To ensure that certain Federal employees cannot hide behind immunity.
Be it enacted by the Senate and House of Representatives of the United States of America in Congress assembled,
SECTION 1. NO IMMUNITY FOR CERTAIN AIRPORT SCREENING METHODS.
No law of the United States shall be construed to confer any immunity for a Federal employee or agency or any individual or entity that receives Federal funds, who subjects an individual to any physical contact (including contact with any clothing the individual is wearing), x-rays, or millimeter waves, or aids in the creation of or views a representation of any part of a individual's body covered by clothing as a condition for such individual to be in an airport or to fly in an aircraft. The preceding sentence shall apply even if the individual or the individual's parent, guardian, or any other individual gives consent.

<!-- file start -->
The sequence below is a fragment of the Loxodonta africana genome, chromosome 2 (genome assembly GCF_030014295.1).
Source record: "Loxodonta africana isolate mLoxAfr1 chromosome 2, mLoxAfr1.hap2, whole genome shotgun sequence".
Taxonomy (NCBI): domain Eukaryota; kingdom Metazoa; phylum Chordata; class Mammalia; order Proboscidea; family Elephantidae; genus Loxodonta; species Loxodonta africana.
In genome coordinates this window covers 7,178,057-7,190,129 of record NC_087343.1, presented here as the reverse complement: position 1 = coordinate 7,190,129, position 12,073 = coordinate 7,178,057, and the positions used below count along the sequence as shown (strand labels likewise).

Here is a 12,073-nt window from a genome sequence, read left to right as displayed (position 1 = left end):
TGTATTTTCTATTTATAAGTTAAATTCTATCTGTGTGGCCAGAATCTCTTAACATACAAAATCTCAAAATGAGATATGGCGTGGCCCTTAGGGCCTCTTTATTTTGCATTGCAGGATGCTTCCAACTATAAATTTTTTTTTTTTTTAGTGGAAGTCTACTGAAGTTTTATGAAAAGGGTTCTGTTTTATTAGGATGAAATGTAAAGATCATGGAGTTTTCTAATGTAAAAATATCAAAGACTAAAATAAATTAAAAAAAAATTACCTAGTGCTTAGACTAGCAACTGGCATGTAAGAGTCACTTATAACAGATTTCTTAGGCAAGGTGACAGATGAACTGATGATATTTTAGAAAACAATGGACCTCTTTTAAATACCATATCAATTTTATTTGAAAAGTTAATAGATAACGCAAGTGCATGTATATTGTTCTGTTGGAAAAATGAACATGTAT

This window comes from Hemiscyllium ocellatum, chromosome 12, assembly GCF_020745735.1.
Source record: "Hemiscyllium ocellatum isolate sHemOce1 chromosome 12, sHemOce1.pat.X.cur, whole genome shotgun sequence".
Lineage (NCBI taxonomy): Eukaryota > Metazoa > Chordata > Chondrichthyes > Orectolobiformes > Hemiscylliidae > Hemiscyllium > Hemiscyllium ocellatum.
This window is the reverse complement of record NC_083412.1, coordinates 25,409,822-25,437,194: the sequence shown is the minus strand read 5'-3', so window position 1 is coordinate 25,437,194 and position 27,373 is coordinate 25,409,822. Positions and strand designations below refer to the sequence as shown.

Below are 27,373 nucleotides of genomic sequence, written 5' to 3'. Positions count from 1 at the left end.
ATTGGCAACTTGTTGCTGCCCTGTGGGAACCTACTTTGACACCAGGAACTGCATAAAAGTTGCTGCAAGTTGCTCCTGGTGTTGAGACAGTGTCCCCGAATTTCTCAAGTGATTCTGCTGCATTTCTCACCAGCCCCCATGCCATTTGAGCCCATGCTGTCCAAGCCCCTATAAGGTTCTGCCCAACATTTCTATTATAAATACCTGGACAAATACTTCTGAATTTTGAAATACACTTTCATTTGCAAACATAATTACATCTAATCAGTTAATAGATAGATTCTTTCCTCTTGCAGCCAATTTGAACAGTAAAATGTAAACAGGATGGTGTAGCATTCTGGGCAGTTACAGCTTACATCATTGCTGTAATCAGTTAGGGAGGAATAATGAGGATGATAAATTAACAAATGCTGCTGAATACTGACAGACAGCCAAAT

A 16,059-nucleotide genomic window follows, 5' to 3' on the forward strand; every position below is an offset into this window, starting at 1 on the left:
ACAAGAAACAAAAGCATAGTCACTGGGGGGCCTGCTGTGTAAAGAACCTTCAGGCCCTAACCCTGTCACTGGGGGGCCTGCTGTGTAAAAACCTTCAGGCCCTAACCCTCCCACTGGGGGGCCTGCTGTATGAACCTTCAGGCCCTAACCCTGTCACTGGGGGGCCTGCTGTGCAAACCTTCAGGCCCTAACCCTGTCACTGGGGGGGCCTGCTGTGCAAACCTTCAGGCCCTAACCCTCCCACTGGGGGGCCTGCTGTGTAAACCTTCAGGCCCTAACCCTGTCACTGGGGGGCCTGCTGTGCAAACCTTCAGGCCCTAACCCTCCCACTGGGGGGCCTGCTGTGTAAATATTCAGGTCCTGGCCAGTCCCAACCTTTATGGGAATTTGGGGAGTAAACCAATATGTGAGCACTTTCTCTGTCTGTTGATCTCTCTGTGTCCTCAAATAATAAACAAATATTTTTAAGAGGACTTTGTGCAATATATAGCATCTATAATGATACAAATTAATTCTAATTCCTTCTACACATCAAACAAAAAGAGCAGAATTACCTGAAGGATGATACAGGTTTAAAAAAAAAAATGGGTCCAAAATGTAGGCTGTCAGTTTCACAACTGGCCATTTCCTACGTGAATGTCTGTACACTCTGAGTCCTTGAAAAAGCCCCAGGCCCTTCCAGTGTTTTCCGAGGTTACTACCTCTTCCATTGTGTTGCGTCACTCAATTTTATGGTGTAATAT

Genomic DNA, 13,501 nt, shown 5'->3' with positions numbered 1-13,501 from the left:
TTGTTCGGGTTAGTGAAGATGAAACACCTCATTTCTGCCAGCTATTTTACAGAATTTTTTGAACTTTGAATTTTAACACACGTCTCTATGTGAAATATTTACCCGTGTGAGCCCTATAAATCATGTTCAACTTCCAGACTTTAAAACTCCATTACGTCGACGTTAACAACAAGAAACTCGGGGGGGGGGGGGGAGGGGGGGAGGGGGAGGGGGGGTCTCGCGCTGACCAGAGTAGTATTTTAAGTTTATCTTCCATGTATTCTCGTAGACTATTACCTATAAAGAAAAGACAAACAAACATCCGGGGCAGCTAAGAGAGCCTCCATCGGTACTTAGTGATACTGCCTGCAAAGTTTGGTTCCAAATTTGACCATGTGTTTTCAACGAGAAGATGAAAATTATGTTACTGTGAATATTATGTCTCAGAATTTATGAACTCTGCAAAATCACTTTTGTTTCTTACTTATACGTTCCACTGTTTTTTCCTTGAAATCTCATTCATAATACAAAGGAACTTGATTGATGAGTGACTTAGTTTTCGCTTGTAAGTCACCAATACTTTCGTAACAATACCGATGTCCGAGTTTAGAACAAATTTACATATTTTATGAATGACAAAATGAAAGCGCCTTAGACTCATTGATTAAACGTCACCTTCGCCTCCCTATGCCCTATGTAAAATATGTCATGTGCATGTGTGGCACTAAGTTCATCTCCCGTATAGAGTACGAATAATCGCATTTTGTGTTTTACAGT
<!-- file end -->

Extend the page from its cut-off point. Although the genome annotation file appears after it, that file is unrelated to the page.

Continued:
The bill isn't likely to pass, but the spirit of the legislation is alive in California, where prosecutors in two counties say they're willing to charge TSA screeners who cross the line separating security theater from sexual battery.
In other TSA news, both the Senate and Time magazine have decided it's better to suck up to the agency than to ask it any hard questions. In other Ron Paul news, The Daily Caller reports that the congressman won't be joining the House Tea Party Caucus:
Jeff Deist, chief of staff for Paul, confirmed the congressman's decision in a statement to The Daily Caller.
"Congressman Paul decided not to join the Tea Party Caucus," Deist wrote in an e-mail. "He strongly believes the Tea Party movement should remain a grassroots phenomenon, rather than being co-opted by Washington or any political party."